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Have we had Nanook of the North on the WFC yet? If not, I nominate that.


Keep thinking of more shit to bring up.
Suspiria was one of the last IB printed film to be made in the west during the original run, Technicolor Italy was able to do it at that time, but IB printing had already been shutdown in USA and Britain.
Worth mentioning that Film Imbibition technicolor is a print, like a book, not a photographic process. There's translucent film backing, and the image is printed on as with ink onto a book, not photographically like with an enlarger.


Didn't Tarkovsky use Kodak stock for Stalker?

Sounds to me a bit like Kodachrome/Kovatachrome prints.


>Didn't Tarkovsky use Kodak stock for Stalker?
Might take me a bit to find the references to that, but Tarkovsky had a strong preference for black and white-and he translated this to a strong desire for Kodak/Eastman Film stock in custom chemistry.
He wanted to have Color of a western level of sensitivity-but to tone it down dramatically for a quasi-sepia effect in color.


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The Author is both not totally correct and actually a little misleading.
(most notably that use of Sovcolor was a point of national pride and was used for prestige projects in large format e.g. 70mm as well as for the mentioned War and Peace as well as many others)
In general Soviet industry can be analogized as skipping the walking step in order to run-so it skipped the commercial viability at scale step in order to produce a workable completed product as fast as possible to make up for lost time.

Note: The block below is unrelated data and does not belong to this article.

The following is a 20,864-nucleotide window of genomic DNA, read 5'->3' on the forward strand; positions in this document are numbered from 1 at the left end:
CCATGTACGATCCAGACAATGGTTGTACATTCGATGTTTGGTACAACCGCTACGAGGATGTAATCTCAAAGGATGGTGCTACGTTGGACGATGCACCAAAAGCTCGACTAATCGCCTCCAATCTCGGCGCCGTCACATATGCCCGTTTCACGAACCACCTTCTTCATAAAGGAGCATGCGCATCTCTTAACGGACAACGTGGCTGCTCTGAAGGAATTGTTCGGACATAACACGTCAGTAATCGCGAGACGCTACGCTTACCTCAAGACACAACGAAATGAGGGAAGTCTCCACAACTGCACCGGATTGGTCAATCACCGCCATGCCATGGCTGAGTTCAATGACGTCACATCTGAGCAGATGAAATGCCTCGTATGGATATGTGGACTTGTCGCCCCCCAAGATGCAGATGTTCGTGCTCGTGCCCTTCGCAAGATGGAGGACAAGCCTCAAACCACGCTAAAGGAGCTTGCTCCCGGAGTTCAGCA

Bare in mind the USSR made its first serial production still 35mm camera (FED, a copy of leica II) only in the mid 30s. To go from that to full fledged film production with everything from the chemistry, to the manufactured stock, to the cameras, to the sets, directors, etc. is very impressive under the autarchic pressures they faced.


I'm getting ahead of myself without explaining this important detail.
Before World War II, only 4 countries had developed workable color film formats:
>Germany (which had been a major beneficiary of the second industrial revolution, and whose population was actually only slightly less than USA at this time)
>Britain (sort of, Dufaycolor and Gasparcolor were not true projection color format/viable at volume with teething problems respectively)
>USSR (had a two and three color process even before 1939-but essentially abandoned the latter in favor of Agfacolor).

When USSR reached the burned corpse of eastern germany at the end of ww2, they came upon the optical plants zeiss, meyer-gorlitz, Erneman, Ihagee, and the major plant for AGFA film in Wolfen.
After basically working their asses off to have a viable three color format without any of the subordinate mature technology, the superior maturity of agfacolor was apparent and under political orders, shitloads of Agfacolor film was carted back to the motherland (guess what, after >20M of your flesh and blood die in such a conflict, and you win, you can do this).
After much blood sweat and tears into tri-pack format, the political demand for color changed to "just fucking copy this".